But with the development of the “common-rail” diesel engine (from an EU research project, NOFISDI, in 1997), diesel suddenly became much more economically efficient even for smaller vehicles. Mercedes Benz and Alfa Romeo launched common-rail diesels that same year, and the industry began, with the support of EU governments and the European Commission, to promote diesel-power to the general public as offering better fuel economy. Sales of diesel-powered cars rose steadily.
In countries where corporate taxation gave favourable treatment to diesel, provided vehicles were driven more than, say, 15,000 Km a year, diesel-car sales took off. In Belgium, they have retained their majority market share ever since; indeed, Belgian car dealers will warn you of the difficulty of selling a secondhand car on the market if it is petrol-powered.
Greater fuel economy means reduced costs for the buyer. But also, at the macro level, for the economy as a whole. Having more fuel-efficient vehicles on the roads reduces the national fuel bill, a consequence that must figure in the minds of the nation’s accountants.
Which perhaps goes some way to explaining the interest of governments in maintaining the market share presently held by diesel-powered vehicles. Choosing diesel helps the economy’s bottom line. Given the power of the treasury in this day and age, it may be that national governments are being influenced more by short-term economic arguments from the treasury than the longer-term risks of a rising bill for public health.
Seems the BBC thinks diesel is wonderful …
This factor may explain the decision by the BBC to broadcast a rather strange programme on its BBC Four digital channel on Wednesday 23rd September, lavishing praise on diesel power; on the same day that the VW/Audi emissions story was developing. We heard that the diesel engine had transformed transport around the world, and that Rudolf Diesel was one of the greatest inventors ever (British TV programmes are not usually known for waxing lyrical about German inventors).
The implication was, clearly, that without the diesel engine we would be back in the dark ages. Even allowing for the rather comic simplification of some of the ideas, I was surprised by the programme, until I saw the closing credits and the names of the lead sponsors rolled down the screen, including, at the top of the list, one Audi AG.
I would not have expected the BBC, even though not as strict as it once was about commercial influence, to be so vulnerable to an industry lobby, especially when one of the major stories of the day was diesel-emissions cheating from that industry. But if Her Majesty’s government, in the form of the treasury, waved a big stick as well, then that could explain the timing of the broadcast. If so, it was at best rather clumsy propaganda.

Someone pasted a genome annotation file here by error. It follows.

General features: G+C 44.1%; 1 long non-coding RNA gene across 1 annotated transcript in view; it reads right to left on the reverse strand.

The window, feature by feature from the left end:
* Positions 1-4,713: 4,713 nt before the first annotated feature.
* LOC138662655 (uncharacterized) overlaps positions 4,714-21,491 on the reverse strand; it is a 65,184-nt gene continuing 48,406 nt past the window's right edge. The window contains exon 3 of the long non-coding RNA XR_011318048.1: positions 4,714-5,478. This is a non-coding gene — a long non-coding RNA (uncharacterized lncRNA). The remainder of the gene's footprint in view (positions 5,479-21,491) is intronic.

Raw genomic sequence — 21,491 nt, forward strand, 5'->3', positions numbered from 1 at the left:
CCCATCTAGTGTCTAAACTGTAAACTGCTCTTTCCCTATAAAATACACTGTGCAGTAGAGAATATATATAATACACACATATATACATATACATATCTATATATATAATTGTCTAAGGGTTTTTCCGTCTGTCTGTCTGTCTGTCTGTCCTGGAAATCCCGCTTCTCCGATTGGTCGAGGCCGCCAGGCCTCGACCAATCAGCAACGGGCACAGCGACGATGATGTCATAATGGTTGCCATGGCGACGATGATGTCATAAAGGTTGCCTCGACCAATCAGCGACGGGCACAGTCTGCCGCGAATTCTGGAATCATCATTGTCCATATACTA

… but the consequences are not healthy
But while governments, and the BBC perhaps, may love diesel, I do not. I have not forgotten the advice Greenpeace gave to me back in the 1990s when I was considering a company car. Greenpeace said then that while diesel was the better choice for open-road driving because it used less fuel and therefore conserved planetary resources, diesel-powered cars should be banned from cities because of their pollution (they also reminded me that, in their opinion, it was better to buy a bicycle!).
Ironic then to hear, some 20 years later, that the mayors of Berlin and Paris are now recommending that private diesel cars be banned from their cities. And that London’s mayor Boris Johnson may be considering the same recommendation!
My own loathing of diesels is for personal reasons of course; I know the effects of these engines, or the way they have been developed for road use today, on my health. But I have also worked on EU research projects investigating the public-health consequences of air pollution, and been concerned that such deserving research failed to gain the renewed budgets that other projects, far less worthy in their ambition, seemed to win without problem.
I therefore believe that there is an unhealthy interest at government level in maintaining diesel fuel as the major mover (sic) of transport today. I feel that this interest is for reasons that are mistaken in their assumptions, short-termist in their thinking, and fundamentally anathema to human health.
Thanks to a lack of transparency and even deviousness over many years from governments on this subject, I now tend to the opinion that neither the motor industry nor government can be trusted to deliver a sound long-term view on vehicle emissions.
I therefore have no choice but to join the total-rejection camp. It’s either death to, or death due to, diesels.
It seems, according to the Greens in the European Parliament, that EU governments are still dragging their feet about effective emissions testing … http://www.greens-efa.eu/car-pollution-14719.html
And emissions testing is not the real scandal if national governments themselves drop their pollution standards … https://euobserver.com/environment/130879
© Philip Hunt, 2015.